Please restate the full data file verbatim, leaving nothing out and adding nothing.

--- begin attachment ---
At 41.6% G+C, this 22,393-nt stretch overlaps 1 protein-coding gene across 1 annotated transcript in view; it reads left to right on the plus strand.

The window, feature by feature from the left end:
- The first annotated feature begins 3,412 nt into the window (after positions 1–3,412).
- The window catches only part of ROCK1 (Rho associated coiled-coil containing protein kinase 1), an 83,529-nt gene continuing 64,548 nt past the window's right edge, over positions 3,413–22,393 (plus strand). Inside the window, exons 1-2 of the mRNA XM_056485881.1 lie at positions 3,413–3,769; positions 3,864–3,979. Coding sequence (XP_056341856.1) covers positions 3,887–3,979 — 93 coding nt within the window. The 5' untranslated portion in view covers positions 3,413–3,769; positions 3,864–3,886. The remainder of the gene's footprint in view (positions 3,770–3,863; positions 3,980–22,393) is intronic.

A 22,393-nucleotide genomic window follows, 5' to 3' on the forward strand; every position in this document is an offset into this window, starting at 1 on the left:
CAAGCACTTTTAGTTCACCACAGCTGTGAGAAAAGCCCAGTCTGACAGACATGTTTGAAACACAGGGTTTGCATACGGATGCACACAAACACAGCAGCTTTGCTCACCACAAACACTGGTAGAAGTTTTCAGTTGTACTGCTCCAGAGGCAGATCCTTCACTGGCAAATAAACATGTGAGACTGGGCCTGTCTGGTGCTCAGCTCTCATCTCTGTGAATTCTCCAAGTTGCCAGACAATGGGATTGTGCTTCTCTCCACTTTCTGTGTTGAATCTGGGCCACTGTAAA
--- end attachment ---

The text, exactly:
At 41.6% G+C, this 22,393-nt stretch overlaps 1 protein-coding gene across 1 annotated transcript in view; it reads left to right on the plus strand.

The window, feature by feature from the left end:
- The first annotated feature begins 3,412 nt into the window (after positions 1–3,412).
- The window catches only part of ROCK1 (Rho associated coiled-coil containing protein kinase 1), an 83,529-nt gene continuing 64,548 nt past the window's right edge, over positions 3,413–22,393 (plus strand). Inside the window, exons 1-2 of the mRNA XM_056485881.1 lie at positions 3,413–3,769; positions 3,864–3,979. Coding sequence (XP_056341856.1) covers positions 3,887–3,979 — 93 coding nt within the window. The 5' untranslated portion in view covers positions 3,413–3,769; positions 3,864–3,886. The remainder of the gene's footprint in view (positions 3,770–3,863; positions 3,980–22,393) is intronic.

A 22,393-nucleotide genomic window follows, 5' to 3' on the forward strand; every position in this document is an offset into this window, starting at 1 on the left:
CAAGCACTTTTAGTTCACCACAGCTGTGAGAAAAGCCCAGTCTGACAGACATGTTTGAAACACAGGGTTTGCATACGGATGCACACAAACACAGCAGCTTTGCTCACCACAAACACTGGTAGAAGTTTTCAGTTGTACTGCTCCAGAGGCAGATCCTTCACTGGCAAATAAACATGTGAGACTGGGCCTGTCTGGTGCTCAGCTCTCATCTCTGTGAATTCTCCAAGTTGCCAGACAATGGGATTGTGCTTCTCTCCACTTTCTGTGTTGAATCTGGGCCACTGTAAA